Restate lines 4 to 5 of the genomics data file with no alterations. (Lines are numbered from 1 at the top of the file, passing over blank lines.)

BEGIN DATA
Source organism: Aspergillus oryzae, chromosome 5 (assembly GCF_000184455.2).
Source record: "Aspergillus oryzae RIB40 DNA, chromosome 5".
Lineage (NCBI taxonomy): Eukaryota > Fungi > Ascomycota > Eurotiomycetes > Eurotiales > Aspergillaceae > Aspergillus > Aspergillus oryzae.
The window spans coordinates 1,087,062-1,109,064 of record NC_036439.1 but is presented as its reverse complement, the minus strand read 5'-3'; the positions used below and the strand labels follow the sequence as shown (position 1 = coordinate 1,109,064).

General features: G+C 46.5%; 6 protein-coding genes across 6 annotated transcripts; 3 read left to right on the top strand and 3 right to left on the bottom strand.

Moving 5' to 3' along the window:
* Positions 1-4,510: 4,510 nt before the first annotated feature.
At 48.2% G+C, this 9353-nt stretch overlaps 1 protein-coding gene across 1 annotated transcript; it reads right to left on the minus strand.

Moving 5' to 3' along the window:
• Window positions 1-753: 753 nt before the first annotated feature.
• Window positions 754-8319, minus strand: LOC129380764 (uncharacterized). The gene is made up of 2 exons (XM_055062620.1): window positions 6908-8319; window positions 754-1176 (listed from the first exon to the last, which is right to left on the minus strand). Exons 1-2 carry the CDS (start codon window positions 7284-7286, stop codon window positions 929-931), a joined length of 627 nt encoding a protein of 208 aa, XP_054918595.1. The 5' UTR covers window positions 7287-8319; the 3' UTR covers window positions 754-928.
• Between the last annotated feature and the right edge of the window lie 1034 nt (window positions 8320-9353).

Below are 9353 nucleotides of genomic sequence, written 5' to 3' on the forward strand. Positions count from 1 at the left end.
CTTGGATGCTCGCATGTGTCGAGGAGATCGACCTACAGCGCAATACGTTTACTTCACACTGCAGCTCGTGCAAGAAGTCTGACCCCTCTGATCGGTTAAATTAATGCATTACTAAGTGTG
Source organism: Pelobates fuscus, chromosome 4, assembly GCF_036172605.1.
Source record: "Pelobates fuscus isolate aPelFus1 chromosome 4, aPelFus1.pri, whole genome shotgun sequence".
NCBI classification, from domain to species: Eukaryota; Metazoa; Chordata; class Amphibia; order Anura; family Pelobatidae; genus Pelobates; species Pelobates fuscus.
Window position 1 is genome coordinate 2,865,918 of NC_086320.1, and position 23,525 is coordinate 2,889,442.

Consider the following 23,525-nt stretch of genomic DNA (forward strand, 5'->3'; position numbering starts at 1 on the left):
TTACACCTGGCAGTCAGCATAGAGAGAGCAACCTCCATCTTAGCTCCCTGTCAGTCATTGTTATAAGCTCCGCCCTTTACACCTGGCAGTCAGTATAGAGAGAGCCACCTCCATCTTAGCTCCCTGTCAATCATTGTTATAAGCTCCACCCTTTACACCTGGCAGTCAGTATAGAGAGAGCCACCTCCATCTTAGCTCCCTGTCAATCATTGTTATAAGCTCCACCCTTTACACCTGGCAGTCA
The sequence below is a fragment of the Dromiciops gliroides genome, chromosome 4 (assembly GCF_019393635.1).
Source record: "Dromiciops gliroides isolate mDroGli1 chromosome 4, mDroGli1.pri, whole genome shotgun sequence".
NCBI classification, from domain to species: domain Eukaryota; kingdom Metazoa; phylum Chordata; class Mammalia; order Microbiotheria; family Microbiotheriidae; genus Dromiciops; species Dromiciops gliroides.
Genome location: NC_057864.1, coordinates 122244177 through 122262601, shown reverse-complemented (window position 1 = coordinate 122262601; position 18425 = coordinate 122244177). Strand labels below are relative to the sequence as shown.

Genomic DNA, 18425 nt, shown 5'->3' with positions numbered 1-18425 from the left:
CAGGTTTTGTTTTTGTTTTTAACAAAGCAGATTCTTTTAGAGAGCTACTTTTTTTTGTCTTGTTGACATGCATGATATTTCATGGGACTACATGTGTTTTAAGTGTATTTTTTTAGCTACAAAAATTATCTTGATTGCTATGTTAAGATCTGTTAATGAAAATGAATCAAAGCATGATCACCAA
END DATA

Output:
The window spans coordinates 1,087,062-1,109,064 of record NC_036439.1 but is presented as its reverse complement, the minus strand read 5'-3'; the positions used below and the strand labels follow the sequence as shown (position 1 = coordinate 1,109,064).

General features: G+C 46.5%; 6 protein-coding genes across 6 annotated transcripts; 3 read left to right on the top strand and 3 right to left on the bottom strand.